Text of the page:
I spent two days in Kansas City and easily wrote four blog posts about the city. The fountains, the jazz, the Royals, the barbecue, the Spanish architecture…there was so much to write about.

 I spent three days in and around Santa Fe, and I’m writing…one post. I just didn’t fall in love with the city. And I thought I would! Everyone always raves about this southwest town. Plus the red rock forests of New Mexico are stunning, and adobe buildings make great pictures, AND I like Mexican food.

 

Don’t get me wrong, New Mexico’s mountains and small towns I immediately fell in love with (hellooooo, Pie Town!), but I just couldn’t get attached to Santa Fe or Taos. The adobe was gorgeous, but the towns seemed a bit on the touristy side. I can’t wait to head back to New Mexico next month, but I’m glad I’ll be exploring the northwestern deserts, mountains, and pueblos with the Blue Desert Guide Company instead.

But even in Santa Fe and Taos, mountains salvaged my trip. After I got bored shopping I hit some trails. Here are a few day hikes if you are in town and are NOT in the market for dried chili wreaths or miniature adobe doll houses. 

Santa Fe

Luckily, Santa Fe is at the base of the Sangre de Cristo Mountains. An easy, 4-mile day hike in these mountains is the Borrego Loop. This is a hike that starts by heading downhill, follows a creek, and then climbs back uphill for the last two miles. Hikes that start off downhill can scare off some people, but don’t let a tougher ending dissuade you – it’s a pretty east hike. Actually, it’s a popular place for trail runners as well. For directions, specifics, and other hiking options, check out www.sdcmountainworks.com/hiking. The website claims that there is a meadow near the creek that is perfect for a picnic, but I would disagree. Scratchy, patchy grass is actually not perfect for a picnic. Take your eats to Fort Marcy Park after the hike instead.

Taos

Now to be fair, Taos isn’t only for shopping and trying to spot Julia Roberts (does she still live there?). The other touristy thing to do in Taos is to head just north out of town to the historical Taos pueblo. However, it was closed when I was there in late August. So again, up the mountains I headed. There is not a lot of online information about Taos hikes, so I went to the Camino Real Ranger Station, which is on highway 64 East/Kit Carson Road. They introduced me to several hiking options in the Taos Canyon and Carson National Forest. I decided on the Devisadero Loop Trail #108. (5.1 miles, 1,114 elevation gain, moderate difficulty). The trail head is on highway 64 just beyond the Ranger Station. You have to park in the lot on the right side of the road, but the trailhead is across the street on the left side of the road.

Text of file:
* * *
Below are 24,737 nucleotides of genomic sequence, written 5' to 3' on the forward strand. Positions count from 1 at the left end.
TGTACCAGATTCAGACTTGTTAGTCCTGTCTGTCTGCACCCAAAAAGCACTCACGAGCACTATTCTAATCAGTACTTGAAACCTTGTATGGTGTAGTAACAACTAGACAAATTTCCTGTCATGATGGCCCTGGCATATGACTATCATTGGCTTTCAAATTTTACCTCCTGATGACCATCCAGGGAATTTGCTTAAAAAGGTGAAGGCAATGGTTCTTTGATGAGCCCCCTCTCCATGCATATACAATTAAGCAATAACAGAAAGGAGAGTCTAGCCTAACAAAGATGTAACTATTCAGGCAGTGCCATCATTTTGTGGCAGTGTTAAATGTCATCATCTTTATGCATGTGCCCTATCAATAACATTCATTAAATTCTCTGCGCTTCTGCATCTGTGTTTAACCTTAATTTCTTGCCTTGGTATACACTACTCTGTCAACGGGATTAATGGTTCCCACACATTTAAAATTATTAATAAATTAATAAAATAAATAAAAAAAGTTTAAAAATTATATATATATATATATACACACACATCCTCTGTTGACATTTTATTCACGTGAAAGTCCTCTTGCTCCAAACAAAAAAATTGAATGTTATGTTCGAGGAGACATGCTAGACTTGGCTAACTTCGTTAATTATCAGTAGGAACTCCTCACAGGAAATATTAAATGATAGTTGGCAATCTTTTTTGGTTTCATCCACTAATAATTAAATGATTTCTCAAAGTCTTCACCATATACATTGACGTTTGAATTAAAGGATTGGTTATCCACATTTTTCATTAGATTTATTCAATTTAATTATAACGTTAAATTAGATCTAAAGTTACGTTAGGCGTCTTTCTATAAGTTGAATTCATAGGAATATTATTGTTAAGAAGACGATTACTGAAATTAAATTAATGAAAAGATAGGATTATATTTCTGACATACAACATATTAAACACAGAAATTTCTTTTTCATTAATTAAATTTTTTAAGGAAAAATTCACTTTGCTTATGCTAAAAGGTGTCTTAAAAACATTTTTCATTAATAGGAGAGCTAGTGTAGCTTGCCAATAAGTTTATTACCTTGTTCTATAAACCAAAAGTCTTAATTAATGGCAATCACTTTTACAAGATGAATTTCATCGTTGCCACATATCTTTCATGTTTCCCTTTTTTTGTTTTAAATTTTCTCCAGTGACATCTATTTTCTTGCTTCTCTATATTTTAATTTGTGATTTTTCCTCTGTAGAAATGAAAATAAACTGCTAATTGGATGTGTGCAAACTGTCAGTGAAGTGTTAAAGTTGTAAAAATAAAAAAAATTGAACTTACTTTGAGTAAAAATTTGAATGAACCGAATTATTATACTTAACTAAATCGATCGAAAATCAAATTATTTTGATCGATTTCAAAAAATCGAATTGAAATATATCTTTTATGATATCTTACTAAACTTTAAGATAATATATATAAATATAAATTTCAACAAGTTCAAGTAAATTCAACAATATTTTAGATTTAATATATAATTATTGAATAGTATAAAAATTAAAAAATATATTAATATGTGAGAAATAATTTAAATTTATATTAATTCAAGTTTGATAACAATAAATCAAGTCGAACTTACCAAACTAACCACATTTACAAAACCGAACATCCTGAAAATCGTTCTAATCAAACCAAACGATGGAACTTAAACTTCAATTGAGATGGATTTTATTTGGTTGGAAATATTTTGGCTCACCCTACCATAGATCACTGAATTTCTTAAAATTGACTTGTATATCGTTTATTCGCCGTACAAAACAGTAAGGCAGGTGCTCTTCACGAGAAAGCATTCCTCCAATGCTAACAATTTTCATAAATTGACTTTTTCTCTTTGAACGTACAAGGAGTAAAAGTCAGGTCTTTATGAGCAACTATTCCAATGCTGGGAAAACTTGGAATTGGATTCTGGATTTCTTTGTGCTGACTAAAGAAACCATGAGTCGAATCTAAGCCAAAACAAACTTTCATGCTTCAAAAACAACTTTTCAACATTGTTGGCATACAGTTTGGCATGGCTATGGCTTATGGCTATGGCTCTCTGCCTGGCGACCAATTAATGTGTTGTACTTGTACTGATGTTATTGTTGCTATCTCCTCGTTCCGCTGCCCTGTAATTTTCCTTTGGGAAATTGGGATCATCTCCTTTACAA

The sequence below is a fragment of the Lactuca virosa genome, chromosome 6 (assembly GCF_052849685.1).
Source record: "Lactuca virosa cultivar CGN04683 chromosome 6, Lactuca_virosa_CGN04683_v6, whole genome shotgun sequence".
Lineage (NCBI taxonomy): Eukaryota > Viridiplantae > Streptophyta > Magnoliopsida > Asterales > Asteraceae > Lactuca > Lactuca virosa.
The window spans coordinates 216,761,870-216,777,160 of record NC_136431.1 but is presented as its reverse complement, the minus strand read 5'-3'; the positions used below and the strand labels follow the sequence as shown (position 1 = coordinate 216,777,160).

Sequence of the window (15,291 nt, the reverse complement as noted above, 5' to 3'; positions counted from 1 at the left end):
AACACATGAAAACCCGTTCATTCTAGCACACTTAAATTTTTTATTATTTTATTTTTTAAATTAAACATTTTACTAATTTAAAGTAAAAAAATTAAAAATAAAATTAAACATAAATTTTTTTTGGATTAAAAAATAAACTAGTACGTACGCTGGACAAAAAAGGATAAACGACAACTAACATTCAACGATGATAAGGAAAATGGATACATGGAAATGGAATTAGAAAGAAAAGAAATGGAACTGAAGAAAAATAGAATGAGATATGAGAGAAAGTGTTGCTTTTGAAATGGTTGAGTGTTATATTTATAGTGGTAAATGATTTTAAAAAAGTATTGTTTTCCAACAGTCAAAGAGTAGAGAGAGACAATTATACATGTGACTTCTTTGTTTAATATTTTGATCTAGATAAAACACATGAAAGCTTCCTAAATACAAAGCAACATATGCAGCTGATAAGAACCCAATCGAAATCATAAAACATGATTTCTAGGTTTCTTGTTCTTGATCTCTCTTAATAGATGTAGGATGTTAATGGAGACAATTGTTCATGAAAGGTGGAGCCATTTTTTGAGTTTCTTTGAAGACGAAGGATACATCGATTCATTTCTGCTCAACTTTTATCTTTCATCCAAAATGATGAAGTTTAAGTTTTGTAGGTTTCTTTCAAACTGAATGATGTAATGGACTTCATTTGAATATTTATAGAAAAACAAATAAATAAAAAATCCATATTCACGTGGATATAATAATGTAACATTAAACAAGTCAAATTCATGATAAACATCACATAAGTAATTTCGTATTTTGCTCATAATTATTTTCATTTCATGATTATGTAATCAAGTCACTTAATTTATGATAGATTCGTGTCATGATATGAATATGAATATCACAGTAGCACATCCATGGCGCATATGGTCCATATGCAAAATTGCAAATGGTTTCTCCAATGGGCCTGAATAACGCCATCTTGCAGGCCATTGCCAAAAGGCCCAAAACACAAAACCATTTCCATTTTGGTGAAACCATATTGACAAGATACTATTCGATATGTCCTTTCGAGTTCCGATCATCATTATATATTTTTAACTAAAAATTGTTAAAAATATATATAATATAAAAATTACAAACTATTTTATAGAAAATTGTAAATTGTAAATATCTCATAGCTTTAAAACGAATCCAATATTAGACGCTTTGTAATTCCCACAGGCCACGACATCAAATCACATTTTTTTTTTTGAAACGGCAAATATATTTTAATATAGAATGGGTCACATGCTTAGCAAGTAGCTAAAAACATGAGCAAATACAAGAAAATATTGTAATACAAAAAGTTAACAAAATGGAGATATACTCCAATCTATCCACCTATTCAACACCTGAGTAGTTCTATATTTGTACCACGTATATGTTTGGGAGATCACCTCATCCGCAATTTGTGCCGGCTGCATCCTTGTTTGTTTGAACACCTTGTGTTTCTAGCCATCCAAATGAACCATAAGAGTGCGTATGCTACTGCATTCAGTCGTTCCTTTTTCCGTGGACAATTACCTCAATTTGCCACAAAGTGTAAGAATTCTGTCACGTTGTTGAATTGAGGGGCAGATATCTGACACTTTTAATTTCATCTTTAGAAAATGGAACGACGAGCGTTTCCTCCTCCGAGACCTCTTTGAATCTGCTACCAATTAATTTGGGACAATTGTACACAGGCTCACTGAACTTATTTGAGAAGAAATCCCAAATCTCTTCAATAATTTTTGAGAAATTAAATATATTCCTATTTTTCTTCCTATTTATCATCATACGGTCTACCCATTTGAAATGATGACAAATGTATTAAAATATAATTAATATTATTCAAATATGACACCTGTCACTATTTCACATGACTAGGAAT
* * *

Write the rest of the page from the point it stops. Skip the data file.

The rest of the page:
This trail was long. It seemed longer than its 5.1 miles. Perhaps that’s because you actually climb about four peaks in succession before looping back down. I really enjoyed it though. The stubby trees provided scenic greenery but didn’t block views of Taos (a bigger city than I’d thought), the surrounding mountains and valleys, and rain storms headed my way. The trail was well marked and just challenging enough. The trail is open in the summer and spring for hiking, biking, and horseback riding. In the winter you can head up the trail on your cross country skies or snowshoes.

 Albuquerque

I hit a trail in Albuquerque too, but that wasn’t to escape trendy boutique shops. I actually didn’t get the chance to explore ABQ at all, so it could be nothing like the northern towns. I’d come here solely to tackle a trail. On my way to New Mexico I signed up for the Dirty Lil’ 10K, aka my first trail run. Signing up for a race a week in a half was uncharacteristically forward thinking of me. I was so unused to planning ahead that I forgotten that I’d signed up for the race and tried to sign up again. The system was idiot-proof and wouldn’t let me pay twice.

The Dirty Lil’ 10K starts at the base of the Sandia Mountains where the new Sandia Tramway (and the associated museum) is. This was a very scenic trail, I suppose. I looked up once to take stock of the city below me, glowing gold as the sun rose over the mountains with hot air balloon dotting the sky. Then I almost tripped over a tree root, reminded myself that I was running on a trail, and my eyes never left the trail again. Later on I was perusing the race website and they corroborated my observation with the following trail explanation:

“…trail of the Sandia Foothills with beautiful views if you have the ability to look around. Most single track with plenty of dbl track and opportunities to pass with a handful of small technical sections. Course is challenging and the last mile will definitely be faster than the first mile!”

This was true. The first ½ mile was pretty much straight uphill. We didn’t even get four minutes in before people were walking, swearing, and yelling “whose bright ideas was it to do this race?” at their friends.

It was fun though. Check out http://www.trisportcoaching.com next summer to sign up. The race was September 11th this year (a veteran who was at the Pentagon ten years before gave a speech to commemorate the day, and all the participants softly sang The Star Spangled Banner after), and will hopefully take place next year around the same time. The 10K was $35, which proceeds going to fund the Juvenile Diabetes Research Foundation. There is also a Half Marathon run ($55) if you are so inclined. The race is capped at around 100 people, so beware. I signed up in late August, but the race did close a few days later.

So here’s to the Sandia Mountains, the Carson National Forest, and the Sangre de Cristo Mountains, for salvaging my New Mexico vacation and saving me tons of money that would have otherwise been spent on touristy items (sorry New Mexican economy…)